Some are now calling the 38-6 beating Boise State received from Washington the worst loss in the Petersen-era, and rightfully so. The loss resembled the 48-13 drubbing Georgia gave the Broncos on in 2005.
Now, Washington has handed Petersen two of his worst losses as Boise State’s head coach, with the first coming in a 24-10 loss in 2007 at Husky Stadium.
So the Broncos got hammered, any slight chance that the Broncos would earn a spot in the Bowl Championship Series seems to have been squandered, but how did it all happen?
Boise State’s offense looked uninspiring and limited with the pistol format ran by redshirt senior quarterback Joe Southwick and the defense was manipulated at the hands of Washington senior quarterback Keith Price and head coach Steve Sarkisian.
This was all very clear to the untrained eye. Someone who has never watched a football game in their life could tell that Boise State’s read option — minus the read — play wasn’t working.
Boise State was handed only their fourth loss in the Petersen era with at least 10 days of preparation. The Broncos suffered an injury to redshirt freshman safety Chancellor James and lost junior college transfer defensive lineman Tutulupeatau “Duece” Mataele because of academic issues during fall camp.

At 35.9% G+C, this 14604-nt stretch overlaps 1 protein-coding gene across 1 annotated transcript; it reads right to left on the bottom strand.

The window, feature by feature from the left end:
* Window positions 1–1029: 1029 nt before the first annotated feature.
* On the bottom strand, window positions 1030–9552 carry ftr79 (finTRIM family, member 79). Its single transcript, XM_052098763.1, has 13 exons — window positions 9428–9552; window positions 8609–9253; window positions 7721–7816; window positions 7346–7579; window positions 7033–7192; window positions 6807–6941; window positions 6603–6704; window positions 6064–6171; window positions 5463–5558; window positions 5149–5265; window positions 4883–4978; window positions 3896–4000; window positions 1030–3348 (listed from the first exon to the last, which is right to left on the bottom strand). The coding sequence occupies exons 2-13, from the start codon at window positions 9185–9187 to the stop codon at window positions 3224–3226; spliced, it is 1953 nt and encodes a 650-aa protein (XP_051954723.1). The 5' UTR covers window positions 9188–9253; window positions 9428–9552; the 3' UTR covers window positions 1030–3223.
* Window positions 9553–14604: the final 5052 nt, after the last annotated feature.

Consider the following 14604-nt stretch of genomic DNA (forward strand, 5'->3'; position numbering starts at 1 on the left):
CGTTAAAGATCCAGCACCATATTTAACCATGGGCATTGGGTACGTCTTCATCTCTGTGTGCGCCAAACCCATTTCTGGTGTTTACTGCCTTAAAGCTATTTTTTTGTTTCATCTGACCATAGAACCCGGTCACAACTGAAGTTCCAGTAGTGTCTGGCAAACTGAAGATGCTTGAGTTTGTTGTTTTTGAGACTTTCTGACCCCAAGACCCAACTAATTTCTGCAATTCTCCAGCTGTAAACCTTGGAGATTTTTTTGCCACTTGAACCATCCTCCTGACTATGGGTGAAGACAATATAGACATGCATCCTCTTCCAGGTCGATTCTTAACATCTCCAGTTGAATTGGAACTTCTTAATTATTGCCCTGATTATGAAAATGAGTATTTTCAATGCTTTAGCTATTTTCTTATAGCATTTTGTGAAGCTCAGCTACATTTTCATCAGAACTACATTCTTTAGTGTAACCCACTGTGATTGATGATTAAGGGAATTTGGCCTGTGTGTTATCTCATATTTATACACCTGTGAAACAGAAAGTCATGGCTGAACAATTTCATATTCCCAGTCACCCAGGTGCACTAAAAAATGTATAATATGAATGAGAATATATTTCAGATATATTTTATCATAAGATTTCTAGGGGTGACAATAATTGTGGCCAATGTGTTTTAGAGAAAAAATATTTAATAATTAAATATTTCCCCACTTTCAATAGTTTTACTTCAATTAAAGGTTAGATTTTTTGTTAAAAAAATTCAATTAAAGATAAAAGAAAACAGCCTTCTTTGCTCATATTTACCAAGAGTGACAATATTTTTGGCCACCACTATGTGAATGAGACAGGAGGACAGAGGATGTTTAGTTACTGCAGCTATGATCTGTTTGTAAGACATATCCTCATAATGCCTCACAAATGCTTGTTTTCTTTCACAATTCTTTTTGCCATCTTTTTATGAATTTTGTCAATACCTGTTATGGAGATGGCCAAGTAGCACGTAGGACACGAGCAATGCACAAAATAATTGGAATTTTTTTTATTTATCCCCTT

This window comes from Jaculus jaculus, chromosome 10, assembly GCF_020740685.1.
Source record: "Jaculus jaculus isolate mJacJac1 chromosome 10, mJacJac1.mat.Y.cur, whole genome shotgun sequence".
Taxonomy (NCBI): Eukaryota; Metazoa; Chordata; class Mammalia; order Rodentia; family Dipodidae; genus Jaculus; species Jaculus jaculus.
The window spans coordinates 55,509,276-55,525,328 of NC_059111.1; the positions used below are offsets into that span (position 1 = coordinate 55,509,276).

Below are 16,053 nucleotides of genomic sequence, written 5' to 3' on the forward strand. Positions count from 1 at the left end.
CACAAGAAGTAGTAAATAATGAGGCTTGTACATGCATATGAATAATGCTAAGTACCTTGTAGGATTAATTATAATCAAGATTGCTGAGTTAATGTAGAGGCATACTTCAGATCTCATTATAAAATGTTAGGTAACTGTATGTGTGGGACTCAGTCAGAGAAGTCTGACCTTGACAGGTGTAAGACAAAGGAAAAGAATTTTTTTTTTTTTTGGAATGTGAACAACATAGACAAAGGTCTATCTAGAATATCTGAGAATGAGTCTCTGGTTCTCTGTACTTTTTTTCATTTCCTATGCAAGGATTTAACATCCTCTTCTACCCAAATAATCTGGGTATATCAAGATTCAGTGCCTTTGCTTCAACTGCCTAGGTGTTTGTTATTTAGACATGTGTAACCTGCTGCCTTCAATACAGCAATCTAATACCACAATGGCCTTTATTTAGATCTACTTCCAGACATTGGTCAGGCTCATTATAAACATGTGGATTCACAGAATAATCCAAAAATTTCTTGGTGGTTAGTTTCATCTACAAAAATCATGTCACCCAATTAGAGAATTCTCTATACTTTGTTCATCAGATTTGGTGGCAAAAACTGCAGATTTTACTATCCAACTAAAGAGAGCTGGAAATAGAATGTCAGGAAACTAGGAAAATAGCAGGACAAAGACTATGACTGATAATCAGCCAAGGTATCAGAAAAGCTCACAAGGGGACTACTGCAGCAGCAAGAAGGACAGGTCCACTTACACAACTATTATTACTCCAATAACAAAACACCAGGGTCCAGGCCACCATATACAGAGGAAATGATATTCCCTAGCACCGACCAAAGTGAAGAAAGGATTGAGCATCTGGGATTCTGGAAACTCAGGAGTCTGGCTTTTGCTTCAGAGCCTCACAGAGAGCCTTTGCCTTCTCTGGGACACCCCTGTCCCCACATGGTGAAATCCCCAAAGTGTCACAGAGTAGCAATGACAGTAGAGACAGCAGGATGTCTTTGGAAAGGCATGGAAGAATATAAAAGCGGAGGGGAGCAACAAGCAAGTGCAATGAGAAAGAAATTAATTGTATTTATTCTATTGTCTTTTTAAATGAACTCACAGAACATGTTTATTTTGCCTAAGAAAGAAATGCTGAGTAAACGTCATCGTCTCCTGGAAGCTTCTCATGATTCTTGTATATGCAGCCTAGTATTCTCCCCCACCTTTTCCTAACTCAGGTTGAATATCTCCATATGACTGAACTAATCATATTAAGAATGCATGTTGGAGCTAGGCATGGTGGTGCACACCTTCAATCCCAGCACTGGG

The Broncos have now lost their last two opening week games, in which they had the entire summer to prepare, with the last coming to Michigan State in East Lansing, Mich. Petersen was once regarded as one of the best minds in college football, but the two-time Paul “Bear” Bryant Coach of the Year Award winner hasn’t faired well in recent opening road matchups.
Boise State’s passing game was nearly nonexistent, and there was clear confusion between Southwick and the Broncos’ receiving core. The statline is evidence of Boise State’s struggles through the air — Southwick completed just 25 of 40 passes with an average of 3.8 yards per completion.
“I thought the receivers were average, which affected our whole offense,” Petersen said. “Southwick (has) played better. We had a couple chances where receivers couldn’t win and the ball was a little off.”
Southwick threw an interception to end Boise State’s first drive, and wasn’t able to find his accuracy outside of 15-yard passes.
“We tried (to throw deep) a couple of times,” Geraldo Boldewijn said. “Those are some missed opportunities we had.”
With the pass game struggling, and the read option dominating the playbook, Boise State’s offense was nothing more than stagnant.
Is the season over? No. Did Boise State blow their last opportunity to move to one of the four major
conferences before the playoff system is implemented? Yes.